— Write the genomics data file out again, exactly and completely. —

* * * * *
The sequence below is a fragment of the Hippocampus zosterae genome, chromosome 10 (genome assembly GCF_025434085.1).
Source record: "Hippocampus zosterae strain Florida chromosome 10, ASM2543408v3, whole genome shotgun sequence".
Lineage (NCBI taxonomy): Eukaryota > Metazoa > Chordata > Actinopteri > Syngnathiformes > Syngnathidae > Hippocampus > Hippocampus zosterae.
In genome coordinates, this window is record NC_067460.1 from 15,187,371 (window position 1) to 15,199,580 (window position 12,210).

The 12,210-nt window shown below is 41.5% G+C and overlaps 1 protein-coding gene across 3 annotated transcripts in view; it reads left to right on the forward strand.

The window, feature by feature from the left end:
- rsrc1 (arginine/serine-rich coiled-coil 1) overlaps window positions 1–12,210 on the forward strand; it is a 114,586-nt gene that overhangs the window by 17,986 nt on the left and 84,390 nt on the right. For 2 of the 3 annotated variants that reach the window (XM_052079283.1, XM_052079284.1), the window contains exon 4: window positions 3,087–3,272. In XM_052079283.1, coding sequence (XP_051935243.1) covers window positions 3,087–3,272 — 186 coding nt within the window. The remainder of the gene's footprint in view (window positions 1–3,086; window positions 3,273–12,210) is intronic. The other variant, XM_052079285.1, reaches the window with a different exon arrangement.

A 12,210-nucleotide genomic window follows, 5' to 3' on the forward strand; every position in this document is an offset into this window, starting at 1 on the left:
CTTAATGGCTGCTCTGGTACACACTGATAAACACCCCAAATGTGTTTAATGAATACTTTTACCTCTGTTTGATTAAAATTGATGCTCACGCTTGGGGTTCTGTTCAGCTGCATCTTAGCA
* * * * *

The sequence below is a fragment of the Hippocampus zosterae genome, chromosome 10 (genome assembly GCF_025434085.1).
Source record: "Hippocampus zosterae strain Florida chromosome 10, ASM2543408v3, whole genome shotgun sequence".
Lineage (NCBI taxonomy): Eukaryota > Metazoa > Chordata > Actinopteri > Syngnathiformes > Syngnathidae > Hippocampus > Hippocampus zosterae.
In genome coordinates, this window is record NC_067460.1 from 15,187,371 (window position 1) to 15,199,580 (window position 12,210).

The 12,210-nt window shown below is 41.5% G+C and overlaps 1 protein-coding gene across 3 annotated transcripts in view; it reads left to right on the forward strand.

The window, feature by feature from the left end:
- rsrc1 (arginine/serine-rich coiled-coil 1) overlaps window positions 1–12,210 on the forward strand; it is a 114,586-nt gene that overhangs the window by 17,986 nt on the left and 84,390 nt on the right. For 2 of the 3 annotated variants that reach the window (XM_052079283.1, XM_052079284.1), the window contains exon 4: window positions 3,087–3,272. In XM_052079283.1, coding sequence (XP_051935243.1) covers window positions 3,087–3,272 — 186 coding nt within the window. The remainder of the gene's footprint in view (window positions 1–3,086; window positions 3,273–12,210) is intronic. The other variant, XM_052079285.1, reaches the window with a different exon arrangement.

A 12,210-nucleotide genomic window follows, 5' to 3' on the forward strand; every position in this document is an offset into this window, starting at 1 on the left:
CTTAATGGCTGCTCTGGTACACACTGATAAACACCCCAAATGTGTTTAATGAATACTTTTACCTCTGTTTGATTAAAATTGATGCTCACGCTTGGGGTTCTGTTCAGCTGCATCTTAGCA